The big retail development that has been talked about for years on the west side of Tooele City Main Street near 1000 North is still moving forward with groundbreaking plans set for next spring.
Randy Sant, the city’s redevelopment agency consultant, told the city’s RDA last month and again on Nov. 7 that several prospective tenants have signed letters of intent to lease buildings associated with the project.
“I know I keep saying this every time you hear me, but we’ve made tremendous progress,” Sant told the RDA on Oct. 17. “Except for the outpads, we have letters of intent of tenants for nearly every building.”
Outpads are retail buildings on the perimeter of a major retail project.
But because of soil issues discovered on site last summer and some other project-related concerns, the planned $4.2 million sale of the 33-acre property by the RDA to developer M-53 Associates of Salt Lake City has been pushed back to next month.
On Nov. 7, the city’s RDA — which is comprised of the city council and Mayor Debbie Winn — approved Resolution 2018-07, which extends the due diligence period to Dec. 21 with closing between the RDA and M-53 set for within 15 days afterward.
This is the second approved extension since the RDA announced plans last April to sell the property to M-53 for commercial development. A real estate purchase contract was signed between the RDA and M-53 on April 13 with closing to occur 90 days from that date after a due diligence period on the property to determine the project’s viability.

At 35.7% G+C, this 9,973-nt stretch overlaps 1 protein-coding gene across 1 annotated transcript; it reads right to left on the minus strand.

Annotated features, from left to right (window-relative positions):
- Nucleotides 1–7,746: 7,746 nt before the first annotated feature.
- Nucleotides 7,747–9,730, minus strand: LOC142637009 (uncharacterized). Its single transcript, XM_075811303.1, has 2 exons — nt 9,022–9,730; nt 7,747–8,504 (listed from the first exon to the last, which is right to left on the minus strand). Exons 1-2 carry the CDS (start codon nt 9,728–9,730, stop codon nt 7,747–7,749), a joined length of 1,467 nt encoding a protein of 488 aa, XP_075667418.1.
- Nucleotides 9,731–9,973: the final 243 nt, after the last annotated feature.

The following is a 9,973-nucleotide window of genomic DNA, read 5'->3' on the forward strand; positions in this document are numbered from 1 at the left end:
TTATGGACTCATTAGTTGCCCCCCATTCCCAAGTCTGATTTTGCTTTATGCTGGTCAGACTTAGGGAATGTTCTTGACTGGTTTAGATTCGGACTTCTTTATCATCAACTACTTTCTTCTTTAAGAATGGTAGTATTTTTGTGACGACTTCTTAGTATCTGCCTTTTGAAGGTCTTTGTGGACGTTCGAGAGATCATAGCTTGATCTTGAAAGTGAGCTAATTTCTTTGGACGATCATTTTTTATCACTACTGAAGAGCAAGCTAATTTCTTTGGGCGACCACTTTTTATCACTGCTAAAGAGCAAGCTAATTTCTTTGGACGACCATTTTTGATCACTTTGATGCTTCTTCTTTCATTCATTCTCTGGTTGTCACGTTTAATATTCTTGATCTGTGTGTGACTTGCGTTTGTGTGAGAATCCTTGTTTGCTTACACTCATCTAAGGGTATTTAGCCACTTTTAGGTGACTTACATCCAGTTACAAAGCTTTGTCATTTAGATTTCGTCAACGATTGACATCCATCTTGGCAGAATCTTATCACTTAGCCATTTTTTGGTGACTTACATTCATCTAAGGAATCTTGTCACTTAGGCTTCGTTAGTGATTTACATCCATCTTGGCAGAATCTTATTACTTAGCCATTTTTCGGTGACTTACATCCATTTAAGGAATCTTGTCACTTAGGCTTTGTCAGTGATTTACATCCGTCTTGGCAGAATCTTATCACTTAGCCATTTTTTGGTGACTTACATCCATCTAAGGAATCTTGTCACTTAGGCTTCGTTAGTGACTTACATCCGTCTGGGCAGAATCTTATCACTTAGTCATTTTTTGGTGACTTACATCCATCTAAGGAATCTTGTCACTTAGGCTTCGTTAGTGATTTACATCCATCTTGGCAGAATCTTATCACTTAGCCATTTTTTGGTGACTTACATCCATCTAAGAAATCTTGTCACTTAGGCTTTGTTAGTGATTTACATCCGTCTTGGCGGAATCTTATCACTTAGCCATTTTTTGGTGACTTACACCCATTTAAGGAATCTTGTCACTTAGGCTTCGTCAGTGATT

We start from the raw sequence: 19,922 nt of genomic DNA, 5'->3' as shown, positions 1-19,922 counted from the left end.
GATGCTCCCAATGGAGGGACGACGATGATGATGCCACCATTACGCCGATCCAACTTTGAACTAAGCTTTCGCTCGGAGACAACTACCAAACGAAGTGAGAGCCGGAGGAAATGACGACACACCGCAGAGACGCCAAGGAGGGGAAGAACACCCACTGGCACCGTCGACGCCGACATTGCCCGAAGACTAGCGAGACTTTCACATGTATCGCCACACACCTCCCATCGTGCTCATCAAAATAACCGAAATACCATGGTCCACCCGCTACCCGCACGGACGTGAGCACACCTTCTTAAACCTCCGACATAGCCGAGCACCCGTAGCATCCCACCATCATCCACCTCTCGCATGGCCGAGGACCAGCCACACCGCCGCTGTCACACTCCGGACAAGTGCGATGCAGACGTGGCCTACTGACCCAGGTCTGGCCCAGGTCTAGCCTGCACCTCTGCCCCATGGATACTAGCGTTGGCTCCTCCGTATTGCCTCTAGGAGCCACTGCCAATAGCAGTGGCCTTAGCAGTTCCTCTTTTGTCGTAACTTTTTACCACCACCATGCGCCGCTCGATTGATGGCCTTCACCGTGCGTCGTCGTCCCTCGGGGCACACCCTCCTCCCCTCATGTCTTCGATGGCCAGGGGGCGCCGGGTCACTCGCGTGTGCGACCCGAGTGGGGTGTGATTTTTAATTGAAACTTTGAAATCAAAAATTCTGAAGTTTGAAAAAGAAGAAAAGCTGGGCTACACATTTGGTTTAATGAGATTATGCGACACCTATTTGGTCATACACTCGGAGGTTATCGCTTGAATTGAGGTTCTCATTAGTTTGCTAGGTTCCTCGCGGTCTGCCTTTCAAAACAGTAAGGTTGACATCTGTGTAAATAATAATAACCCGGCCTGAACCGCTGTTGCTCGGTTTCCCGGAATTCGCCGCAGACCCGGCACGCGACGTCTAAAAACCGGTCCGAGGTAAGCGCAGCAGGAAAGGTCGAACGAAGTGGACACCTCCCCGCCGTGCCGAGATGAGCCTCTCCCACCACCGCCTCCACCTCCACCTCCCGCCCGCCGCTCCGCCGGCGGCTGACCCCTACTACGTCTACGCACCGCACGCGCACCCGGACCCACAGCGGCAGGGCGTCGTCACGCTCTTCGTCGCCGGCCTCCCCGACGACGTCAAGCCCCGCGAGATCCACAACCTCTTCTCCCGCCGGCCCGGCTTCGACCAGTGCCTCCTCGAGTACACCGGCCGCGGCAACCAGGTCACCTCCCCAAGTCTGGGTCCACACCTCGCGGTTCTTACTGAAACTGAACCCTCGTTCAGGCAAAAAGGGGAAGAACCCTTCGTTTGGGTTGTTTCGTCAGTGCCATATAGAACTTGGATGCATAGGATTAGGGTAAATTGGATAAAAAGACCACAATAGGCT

The first due diligence extension to Oct. 15 was granted by the RDA on Aug. 1 with a closing deadline set for Nov. 1.
In an interview Monday with the Transcript Bulletin, Sant said the second extension was needed because approximately 40,000 cubic yards of construction waste was found buried on the property in August during a geotechnical study.
“We’re in the process of determining how best to remove the waste,” Sant said. “We’re looking at either having it all hauled away, or having the soil screened and then just the waste removed.”
Sant said the RDA and M-53 are waiting for contractor bids to come back on the removal project. He said the construction waste is buried to a depth of 18 feet in some areas of the site. He also said it is typical for the seller to be responsible for such remediation work, but that concern is being discussed between the RDA and M-53.
He said the extension was also granted because a traffic study needs to be done and the RDA wants to see a site plan from M-53 for the overall project.
“We received that site plan from M-53 a week ago,” Sant said. It now will undergo RDA review.
Yet despite the delays, Sant said Monday that six of seven buildings, which comprise nearly 100,000 square feet of retail space, have now signed letters of intent from several retailers.
Meanwhile, work continues to attract even more retailers and restaurants for the overall 140,000 square-foot development. Sant said the work includes attracting businesses that local residents currently have to travel to Salt Lake City for. One of those is clothing apparel for women and men, he said.
“We’re trying to hit the niche retail businesses to keep shoppers here,” Sant said. “To keep the sales and sales tax dollars here.”
The city’s RDA bought the property for $5.1 million in 2015 from Gilad Development to assure the site — deemed a prime commercial/retail location in the city — wouldn’t be developed only for residential use.
The $4.2 million sale price to M-53 includes a stipulation that if M-53 does not begin construction within two years after closing, it must pay the RDA another $1 million.
But Sant said groundbreaking is still scheduled for next March or April with the first stores to open in summer 2019.